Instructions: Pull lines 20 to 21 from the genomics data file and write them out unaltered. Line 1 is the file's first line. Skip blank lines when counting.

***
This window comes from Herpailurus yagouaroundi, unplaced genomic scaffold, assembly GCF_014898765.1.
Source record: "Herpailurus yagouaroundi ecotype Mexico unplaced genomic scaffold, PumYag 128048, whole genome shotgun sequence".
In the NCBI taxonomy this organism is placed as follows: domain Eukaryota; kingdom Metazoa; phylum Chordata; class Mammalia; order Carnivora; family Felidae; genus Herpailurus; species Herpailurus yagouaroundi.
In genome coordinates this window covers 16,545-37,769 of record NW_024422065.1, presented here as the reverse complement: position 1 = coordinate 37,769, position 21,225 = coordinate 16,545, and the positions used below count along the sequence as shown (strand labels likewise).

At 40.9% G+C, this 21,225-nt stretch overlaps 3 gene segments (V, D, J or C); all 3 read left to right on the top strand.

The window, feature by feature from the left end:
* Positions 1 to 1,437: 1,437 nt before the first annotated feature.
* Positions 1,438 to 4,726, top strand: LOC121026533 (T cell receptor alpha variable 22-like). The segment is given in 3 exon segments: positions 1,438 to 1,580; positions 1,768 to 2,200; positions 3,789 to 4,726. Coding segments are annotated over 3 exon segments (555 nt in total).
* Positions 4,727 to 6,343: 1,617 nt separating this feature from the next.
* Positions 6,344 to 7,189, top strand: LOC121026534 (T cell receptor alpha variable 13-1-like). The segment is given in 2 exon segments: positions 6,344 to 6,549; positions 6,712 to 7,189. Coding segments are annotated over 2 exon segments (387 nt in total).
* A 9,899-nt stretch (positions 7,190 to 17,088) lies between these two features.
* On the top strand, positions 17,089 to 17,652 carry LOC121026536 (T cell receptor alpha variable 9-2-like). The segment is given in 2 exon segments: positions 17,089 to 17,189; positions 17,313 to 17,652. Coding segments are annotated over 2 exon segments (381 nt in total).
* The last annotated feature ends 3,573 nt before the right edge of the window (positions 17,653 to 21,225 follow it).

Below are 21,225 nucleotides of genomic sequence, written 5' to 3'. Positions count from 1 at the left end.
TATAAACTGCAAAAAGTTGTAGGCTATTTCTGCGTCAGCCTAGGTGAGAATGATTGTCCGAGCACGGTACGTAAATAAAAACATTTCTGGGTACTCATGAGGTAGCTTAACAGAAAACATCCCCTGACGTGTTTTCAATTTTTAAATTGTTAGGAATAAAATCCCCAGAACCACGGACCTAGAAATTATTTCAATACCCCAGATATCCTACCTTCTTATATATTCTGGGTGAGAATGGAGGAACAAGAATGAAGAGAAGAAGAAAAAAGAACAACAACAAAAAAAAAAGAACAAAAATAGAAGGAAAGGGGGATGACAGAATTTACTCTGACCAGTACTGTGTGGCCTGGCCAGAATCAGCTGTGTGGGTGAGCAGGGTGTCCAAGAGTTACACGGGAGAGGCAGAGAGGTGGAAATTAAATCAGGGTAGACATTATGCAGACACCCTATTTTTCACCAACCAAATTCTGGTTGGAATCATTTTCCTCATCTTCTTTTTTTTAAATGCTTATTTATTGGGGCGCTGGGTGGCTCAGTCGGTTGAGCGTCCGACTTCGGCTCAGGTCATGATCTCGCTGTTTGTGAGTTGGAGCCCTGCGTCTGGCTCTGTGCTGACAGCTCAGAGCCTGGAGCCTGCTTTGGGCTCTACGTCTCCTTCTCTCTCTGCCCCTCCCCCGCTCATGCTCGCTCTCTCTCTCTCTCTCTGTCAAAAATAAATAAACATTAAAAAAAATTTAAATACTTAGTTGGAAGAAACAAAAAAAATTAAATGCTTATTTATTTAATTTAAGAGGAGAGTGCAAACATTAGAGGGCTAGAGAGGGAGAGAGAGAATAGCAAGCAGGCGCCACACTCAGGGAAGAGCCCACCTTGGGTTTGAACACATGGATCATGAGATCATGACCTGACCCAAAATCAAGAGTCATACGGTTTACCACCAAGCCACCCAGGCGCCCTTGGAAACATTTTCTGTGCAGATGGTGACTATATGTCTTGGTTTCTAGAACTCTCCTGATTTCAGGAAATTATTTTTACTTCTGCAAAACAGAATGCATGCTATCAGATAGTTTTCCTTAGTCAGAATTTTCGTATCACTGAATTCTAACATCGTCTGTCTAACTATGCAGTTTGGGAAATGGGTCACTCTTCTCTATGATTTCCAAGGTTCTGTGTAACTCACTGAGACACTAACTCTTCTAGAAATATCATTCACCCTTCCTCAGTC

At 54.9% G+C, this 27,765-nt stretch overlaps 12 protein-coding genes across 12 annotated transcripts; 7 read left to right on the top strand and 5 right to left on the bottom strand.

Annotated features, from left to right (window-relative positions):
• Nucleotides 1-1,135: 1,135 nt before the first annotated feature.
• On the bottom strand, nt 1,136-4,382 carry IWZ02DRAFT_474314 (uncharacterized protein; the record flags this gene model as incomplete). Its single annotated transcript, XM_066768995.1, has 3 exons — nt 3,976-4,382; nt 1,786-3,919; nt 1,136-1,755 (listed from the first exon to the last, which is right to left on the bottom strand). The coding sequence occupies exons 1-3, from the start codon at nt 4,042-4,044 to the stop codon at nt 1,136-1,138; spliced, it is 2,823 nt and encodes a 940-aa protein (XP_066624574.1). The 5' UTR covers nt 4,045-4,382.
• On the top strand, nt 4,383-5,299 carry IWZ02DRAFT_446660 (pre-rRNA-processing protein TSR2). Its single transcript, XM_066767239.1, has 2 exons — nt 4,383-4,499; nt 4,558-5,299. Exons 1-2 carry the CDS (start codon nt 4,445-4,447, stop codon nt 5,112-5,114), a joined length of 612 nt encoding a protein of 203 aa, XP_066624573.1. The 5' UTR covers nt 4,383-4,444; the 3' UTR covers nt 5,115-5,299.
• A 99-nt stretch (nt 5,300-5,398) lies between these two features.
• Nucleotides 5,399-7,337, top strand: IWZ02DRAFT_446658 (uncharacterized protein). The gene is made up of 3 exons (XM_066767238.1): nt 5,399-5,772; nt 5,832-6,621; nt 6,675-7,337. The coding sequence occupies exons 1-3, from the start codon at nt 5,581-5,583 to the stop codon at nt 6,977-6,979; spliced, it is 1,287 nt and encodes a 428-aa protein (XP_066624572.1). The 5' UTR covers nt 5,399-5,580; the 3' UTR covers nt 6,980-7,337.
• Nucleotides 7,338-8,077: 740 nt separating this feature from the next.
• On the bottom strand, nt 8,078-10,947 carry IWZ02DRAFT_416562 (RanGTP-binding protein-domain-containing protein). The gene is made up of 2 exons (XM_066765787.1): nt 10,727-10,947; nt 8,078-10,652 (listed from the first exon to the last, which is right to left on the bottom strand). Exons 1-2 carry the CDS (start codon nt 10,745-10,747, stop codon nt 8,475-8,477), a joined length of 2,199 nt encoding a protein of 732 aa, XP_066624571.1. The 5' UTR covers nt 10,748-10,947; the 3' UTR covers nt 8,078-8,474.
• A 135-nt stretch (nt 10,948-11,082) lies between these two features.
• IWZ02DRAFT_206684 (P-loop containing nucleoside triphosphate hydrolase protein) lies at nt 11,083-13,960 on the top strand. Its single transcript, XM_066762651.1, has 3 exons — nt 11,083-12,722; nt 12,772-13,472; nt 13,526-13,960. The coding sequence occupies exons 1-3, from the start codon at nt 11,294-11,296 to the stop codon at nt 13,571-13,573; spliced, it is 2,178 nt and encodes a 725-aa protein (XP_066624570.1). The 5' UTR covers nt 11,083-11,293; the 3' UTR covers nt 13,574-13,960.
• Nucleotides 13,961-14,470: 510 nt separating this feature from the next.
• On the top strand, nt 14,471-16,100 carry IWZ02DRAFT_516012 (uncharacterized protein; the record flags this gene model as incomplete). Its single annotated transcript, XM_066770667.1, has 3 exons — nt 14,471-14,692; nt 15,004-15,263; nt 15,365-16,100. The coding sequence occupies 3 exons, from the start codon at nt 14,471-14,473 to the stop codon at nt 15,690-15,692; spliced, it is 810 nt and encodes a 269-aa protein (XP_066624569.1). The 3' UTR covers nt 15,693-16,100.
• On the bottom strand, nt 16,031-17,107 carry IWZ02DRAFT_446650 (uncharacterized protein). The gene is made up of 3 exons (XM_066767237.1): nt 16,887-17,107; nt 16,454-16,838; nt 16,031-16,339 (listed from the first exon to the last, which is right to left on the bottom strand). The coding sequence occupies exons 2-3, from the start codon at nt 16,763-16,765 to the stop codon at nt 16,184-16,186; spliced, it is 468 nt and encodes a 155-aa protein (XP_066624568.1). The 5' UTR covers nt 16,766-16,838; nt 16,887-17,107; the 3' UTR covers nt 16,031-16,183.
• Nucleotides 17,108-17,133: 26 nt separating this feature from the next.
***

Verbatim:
• On the top strand, nt 4,383-5,299 carry IWZ02DRAFT_446660 (pre-rRNA-processing protein TSR2). Its single transcript, XM_066767239.1, has 2 exons — nt 4,383-4,499; nt 4,558-5,299. Exons 1-2 carry the CDS (start codon nt 4,445-4,447, stop codon nt 5,112-5,114), a joined length of 612 nt encoding a protein of 203 aa, XP_066624573.1. The 5' UTR covers nt 4,383-4,444; the 3' UTR covers nt 5,115-5,299.
• A 99-nt stretch (nt 5,300-5,398) lies between these two features.